Hi fellow carers

Tell us a bit about yourself here.
Hi, I'm a new member. I suppose you could say that i've been caring for my husband for 41years, ever since he developed type 1 diabetes in 1976. It was fairly easy to start with, but 4 years in he lost the hypo (low blood sugar) warning and things got a bit more tricky. About 20 years ago he began to develop neuropathy (damage to nerves in his feet, legs and hands) and things got even trickier. The neuropathy has become worse and worse and he now has severe mobility problems. We get by with walking frames and a wheelchair, but it seems there is no treatment for his condition and no way of stopping its progress. His problems are compounded by nerve damage to his right hand and arthritis in his finger joints. There is very little he can do for himself now.
I am his sole carer.
He is very brave and rarely complains, but it is very hard for him.
I wish there was some social provision for him in our area so that he could get out of the house, have some fun and make new friends. I could also enjoy some time off knowing that he was in safe, sympathetic hands.
Hi Margaret and welcome
Your husband should have a Needs Assesment from Social services and you a Carers assessment. These should identify what help you need and point you to local services. After the assessmenr should be a financial one to see what funding is available. As it depends on husbands income
Do you mind telling us how old you and your husband are. Do you manage to work as well?
Thanks for the reply Mrs A. I have had several carers assessments over the years and am due to have another next month. They do not make much difference in my experience. We've had some help with grab rails fitted in our home, zimmer frames and a grant towards a new wheelchair.
We are both in our seventies. I'm 74 and my husband is 76. I do not qualify for carers allowance and my husband does not qualify for any mobility allowance. Any help we received we would have to pay for ourselves. He does receive attendance allowance and we have recently applied for the higher level payment since I can't leave him at night. We are not hopeful of a positive response however.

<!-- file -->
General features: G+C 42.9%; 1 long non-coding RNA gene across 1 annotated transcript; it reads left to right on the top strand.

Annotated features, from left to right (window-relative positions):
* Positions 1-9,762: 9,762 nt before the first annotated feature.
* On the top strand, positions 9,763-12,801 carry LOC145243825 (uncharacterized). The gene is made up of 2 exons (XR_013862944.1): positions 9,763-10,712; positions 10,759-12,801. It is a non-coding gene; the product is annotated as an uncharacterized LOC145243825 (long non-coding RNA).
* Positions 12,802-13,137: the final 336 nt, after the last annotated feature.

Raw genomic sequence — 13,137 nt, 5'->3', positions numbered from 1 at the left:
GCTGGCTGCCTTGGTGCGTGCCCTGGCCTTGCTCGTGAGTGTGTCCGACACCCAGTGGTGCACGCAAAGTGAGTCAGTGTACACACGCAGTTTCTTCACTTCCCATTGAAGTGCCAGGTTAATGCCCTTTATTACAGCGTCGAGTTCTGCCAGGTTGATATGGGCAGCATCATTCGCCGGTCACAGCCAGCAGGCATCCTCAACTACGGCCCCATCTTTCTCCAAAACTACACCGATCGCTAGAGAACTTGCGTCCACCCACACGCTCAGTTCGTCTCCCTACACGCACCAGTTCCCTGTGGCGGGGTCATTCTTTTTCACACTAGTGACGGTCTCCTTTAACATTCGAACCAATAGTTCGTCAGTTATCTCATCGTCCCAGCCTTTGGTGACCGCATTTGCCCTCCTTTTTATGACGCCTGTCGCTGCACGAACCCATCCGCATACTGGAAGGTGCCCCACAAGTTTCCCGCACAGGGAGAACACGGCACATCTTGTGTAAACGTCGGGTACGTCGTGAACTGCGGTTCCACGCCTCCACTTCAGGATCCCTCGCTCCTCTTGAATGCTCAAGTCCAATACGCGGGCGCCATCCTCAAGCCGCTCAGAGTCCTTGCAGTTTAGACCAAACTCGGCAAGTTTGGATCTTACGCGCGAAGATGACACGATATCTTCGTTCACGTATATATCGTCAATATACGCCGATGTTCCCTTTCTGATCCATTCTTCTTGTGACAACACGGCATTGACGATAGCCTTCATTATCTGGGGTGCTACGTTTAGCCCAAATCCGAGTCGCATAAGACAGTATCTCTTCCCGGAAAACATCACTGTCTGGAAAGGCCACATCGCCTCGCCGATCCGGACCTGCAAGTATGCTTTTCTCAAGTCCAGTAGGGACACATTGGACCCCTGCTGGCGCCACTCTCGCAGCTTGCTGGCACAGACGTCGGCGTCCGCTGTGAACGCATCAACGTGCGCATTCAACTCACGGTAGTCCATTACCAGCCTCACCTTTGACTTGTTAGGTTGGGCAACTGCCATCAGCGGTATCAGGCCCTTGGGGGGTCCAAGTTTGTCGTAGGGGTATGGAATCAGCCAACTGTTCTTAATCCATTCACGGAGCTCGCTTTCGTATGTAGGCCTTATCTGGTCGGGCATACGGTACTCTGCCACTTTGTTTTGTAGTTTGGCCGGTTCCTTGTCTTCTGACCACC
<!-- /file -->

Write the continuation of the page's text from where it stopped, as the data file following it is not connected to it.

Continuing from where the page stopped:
I am glad to be able to care for my husband and I'm lucky to be in good health and able to drive. The worry is how long will this continue and what happens then? These are unanswered questions that contingency planning does not address.
You are so right, Margaret - but give yourself a really big pat on the back for being so positive and doing so well. I think I am learning, slowly, that we have to live for the day..... I have been a carer many times, but for my partner - only this year. We have no car as he sold it when his license was revoked, but we get by one way and another.

Your husband is very lucky to have such a positive lady to care for him - I take my hat off to you and wish you well for the future, whatever it brings.

Good Luck

Hello again Margaret
Have you tried the local carers support? They may know of clubs for hubby and friends for you.
Also what about diabetes UK? I think they have both a forum and a helpline

As to the assessments, have you asked for copies? Often we find the info is incorrect and they can be challenged as sadly it's a case of the most persistant getting the most help.

Hi Margaret, you say you would have to pay for everything yourself. Some councils seem not to be following the rules. Financial assessments can be done either individually, or jointly. So if jointly, you would start paying if between you your savings were over £46,000. So did you have a proper financial assessment, get a written statement of how the figure was arrived at? Our CUK helpline will be able to tell you more.
Thanks for all the advice. We have not had a financial assessment, so this is something to consider. Diabetes UK is a great charity and does a good job of helping people with this condition. We get their magazine "Balance" and I would recommend this to anyone with diabetes. My husband controls his diabetes very well with insulin therapy but this has made no difference to his neuropathy. The doctors seem quite puzzled by this and have done extensive investigations but no treatment has been forthcoming.
I have gone to some local carers meetings but it clashes with my exercise class, which I find more beneficial. It's really good to get away from thinking about caring for a while. We both also belong to our local U3A (University of the third age) and I would recommend this to older people - it's great for forming new friendships and learning new things.